To uncover its secret landscape, with a troubled past and an uncertain future, Garrett Carr travelled Ireland’s border on foot and by canoe. This invisible line has hosted smugglers and kings, runaways, peacemakers, protestors and terrorists, revealing the tumult of a border, changing the way we look at nationhood, land and power. From encounters with border dwellers to uncovering rituals, hidden pathways and ancient monuments, this book presents the borderland as a unique realm of its own, and asks what it holds for the future

Read an extract

Travels in a Dervish Cloak by Isambard Wilkinson & photographs by Chev Wilkinson

By turns witty, evocative and elegiac, Travels in a Dervish Cloak is a rich, intimate and amusing portrait of Pakistan.

Isambard Wilkinson’s work as a foreign correspondent during the War on Terror gives him three years to explore the country in all its exuberant complexity. Seeking the land behind the headlines, Bard sets out to discover the essence of a country convulsed by Islamist violence. What of the old, mystical Pakistan has survived and what has being destroyed? We meet charismatic tribal chieftains, hereditary saints blessing prostitutes, rebel tribal lords making their last stand, gangster bosses in violent slums and ecstatic Muslim pilgrims.

Navigating a minefield of coups, conspiracies, cock-ups and bombs, Bard is reluctant to judge, his ear alert to the telling phrase, his eye open to Pakistan’s palimpsest of beliefs, languages and imperial legacies. His is a funny, hashish- and whisky-scented travel book from the frontline, full of open-hearted delight and a poignant lust for life. Like a cat with nine lives, Bard travels and parties his way to the remotest corners, never allowing his own fragile health to deter him.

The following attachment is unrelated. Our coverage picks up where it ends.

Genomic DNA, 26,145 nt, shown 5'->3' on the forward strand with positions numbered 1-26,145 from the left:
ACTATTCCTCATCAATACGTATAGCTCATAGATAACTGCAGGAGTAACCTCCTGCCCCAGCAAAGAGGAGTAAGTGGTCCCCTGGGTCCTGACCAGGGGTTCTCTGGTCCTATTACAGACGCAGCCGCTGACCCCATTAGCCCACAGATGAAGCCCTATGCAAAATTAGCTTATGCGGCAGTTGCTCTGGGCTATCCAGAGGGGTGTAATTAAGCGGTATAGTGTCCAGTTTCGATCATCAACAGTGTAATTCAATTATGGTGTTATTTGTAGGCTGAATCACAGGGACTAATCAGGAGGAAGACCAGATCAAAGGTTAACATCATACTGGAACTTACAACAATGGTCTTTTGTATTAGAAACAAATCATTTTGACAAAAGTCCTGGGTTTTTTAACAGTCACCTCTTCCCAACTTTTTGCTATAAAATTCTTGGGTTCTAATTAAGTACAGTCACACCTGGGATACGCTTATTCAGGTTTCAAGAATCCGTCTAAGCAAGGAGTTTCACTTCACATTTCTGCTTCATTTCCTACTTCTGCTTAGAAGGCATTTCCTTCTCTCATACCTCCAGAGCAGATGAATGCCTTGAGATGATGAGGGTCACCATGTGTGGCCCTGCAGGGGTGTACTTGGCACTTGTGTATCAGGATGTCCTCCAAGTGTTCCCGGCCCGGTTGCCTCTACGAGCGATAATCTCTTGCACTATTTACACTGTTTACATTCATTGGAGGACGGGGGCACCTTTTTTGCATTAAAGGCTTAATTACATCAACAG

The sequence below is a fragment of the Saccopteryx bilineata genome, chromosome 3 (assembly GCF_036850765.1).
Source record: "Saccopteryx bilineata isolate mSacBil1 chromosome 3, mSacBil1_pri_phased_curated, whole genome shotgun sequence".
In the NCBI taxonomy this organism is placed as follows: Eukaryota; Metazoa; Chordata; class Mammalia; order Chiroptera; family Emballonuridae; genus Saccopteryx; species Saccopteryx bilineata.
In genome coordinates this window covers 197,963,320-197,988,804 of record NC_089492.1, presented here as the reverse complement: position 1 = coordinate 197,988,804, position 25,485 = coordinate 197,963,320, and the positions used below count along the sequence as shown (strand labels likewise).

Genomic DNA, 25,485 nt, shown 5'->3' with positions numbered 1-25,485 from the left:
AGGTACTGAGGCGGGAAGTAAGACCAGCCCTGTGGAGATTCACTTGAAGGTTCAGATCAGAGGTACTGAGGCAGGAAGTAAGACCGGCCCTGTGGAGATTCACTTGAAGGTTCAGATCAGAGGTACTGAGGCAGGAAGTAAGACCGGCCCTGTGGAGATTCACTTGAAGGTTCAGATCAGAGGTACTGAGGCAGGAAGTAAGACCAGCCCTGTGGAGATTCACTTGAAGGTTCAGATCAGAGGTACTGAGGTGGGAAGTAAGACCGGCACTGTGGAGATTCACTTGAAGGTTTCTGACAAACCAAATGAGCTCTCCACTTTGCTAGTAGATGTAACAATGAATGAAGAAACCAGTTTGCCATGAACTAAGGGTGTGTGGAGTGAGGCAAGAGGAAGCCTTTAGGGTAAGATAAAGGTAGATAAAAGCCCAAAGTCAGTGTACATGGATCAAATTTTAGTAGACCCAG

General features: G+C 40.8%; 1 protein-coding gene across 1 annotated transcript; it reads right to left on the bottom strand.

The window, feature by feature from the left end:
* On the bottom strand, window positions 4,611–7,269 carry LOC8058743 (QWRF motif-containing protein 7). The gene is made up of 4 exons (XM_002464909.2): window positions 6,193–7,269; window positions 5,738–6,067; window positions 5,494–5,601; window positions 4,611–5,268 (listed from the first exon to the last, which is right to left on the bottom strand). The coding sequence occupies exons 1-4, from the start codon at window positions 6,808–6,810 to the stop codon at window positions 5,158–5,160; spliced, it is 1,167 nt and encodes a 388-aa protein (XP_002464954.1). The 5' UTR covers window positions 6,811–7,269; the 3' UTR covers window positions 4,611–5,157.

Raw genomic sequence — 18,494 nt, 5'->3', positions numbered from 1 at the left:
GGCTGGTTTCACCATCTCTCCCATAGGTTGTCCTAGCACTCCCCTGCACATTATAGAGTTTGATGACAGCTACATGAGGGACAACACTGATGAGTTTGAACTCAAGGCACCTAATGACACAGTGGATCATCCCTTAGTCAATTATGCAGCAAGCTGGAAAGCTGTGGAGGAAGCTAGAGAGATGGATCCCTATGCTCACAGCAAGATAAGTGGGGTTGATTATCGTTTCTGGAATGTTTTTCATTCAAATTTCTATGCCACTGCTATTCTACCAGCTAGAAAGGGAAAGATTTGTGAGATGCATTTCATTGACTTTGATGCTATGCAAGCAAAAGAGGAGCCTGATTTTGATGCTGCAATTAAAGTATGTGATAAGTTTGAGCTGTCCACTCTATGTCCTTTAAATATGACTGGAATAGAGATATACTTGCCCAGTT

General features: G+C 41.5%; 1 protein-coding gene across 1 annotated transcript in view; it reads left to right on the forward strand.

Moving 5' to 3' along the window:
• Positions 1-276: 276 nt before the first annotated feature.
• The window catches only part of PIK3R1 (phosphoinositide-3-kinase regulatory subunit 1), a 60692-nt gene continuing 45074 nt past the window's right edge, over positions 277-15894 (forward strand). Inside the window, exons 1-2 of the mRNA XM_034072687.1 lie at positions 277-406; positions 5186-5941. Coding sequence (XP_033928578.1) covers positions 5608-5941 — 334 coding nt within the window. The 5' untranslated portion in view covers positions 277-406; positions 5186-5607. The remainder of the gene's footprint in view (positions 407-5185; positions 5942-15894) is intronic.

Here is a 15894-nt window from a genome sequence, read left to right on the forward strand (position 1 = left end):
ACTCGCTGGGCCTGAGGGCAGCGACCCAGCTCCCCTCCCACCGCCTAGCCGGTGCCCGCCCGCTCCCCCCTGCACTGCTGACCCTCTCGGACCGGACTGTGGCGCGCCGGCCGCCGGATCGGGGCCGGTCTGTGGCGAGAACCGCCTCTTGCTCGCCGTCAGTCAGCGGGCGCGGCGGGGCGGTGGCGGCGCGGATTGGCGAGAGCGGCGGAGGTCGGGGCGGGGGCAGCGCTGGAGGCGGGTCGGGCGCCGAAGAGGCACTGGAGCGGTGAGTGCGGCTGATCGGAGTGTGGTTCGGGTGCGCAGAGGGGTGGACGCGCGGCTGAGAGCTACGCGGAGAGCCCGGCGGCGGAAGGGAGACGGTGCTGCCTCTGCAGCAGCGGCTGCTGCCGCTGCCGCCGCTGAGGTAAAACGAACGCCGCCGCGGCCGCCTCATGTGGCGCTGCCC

Where the Wild Winds Are by Nick Hunt

Nick Hunt sets off on an unlikely quest: to follow four of Europe's winds across the continent...

His wind-walks begin on Cross Fell, the highest point of the Pennines, as he chases the roaring Helm - the only named wind in Britain. In southern Europe he follows the Bora - a bitter northerly that blows from Trieste through Slovenia and down the Croatian coast. His hunt for the 'snow-eating' Foehn becomes a meandering journey of exhilaration and despair through the Alpine valleys of Switzerland, and his final walk traces an ancient pilgrims' path in the south of France on the trail of the Mistral - the 'wind of madness' which animated and tormented Vincent Van Gogh.

These are journeys into wild wind, but also into wild landscapes and the people who inhabit them - a cast of meteorologists, storm chasers, mountain men, eccentric wind enthusiasts, sailors and shepherds. Soon Nick finds himself borne along by the very forces he is pursuing, through rain, blizzards, howling gales, and back through time itself. For, where the wild winds are, there are also myths and legends, history and hearsay, science and superstition - and occasionally remote mountain cabins packed with pickles, cured meats and homemade alcohol.

Where the Wild Winds Are is a beautiful, unconventional travelogue that makes the invisible visible.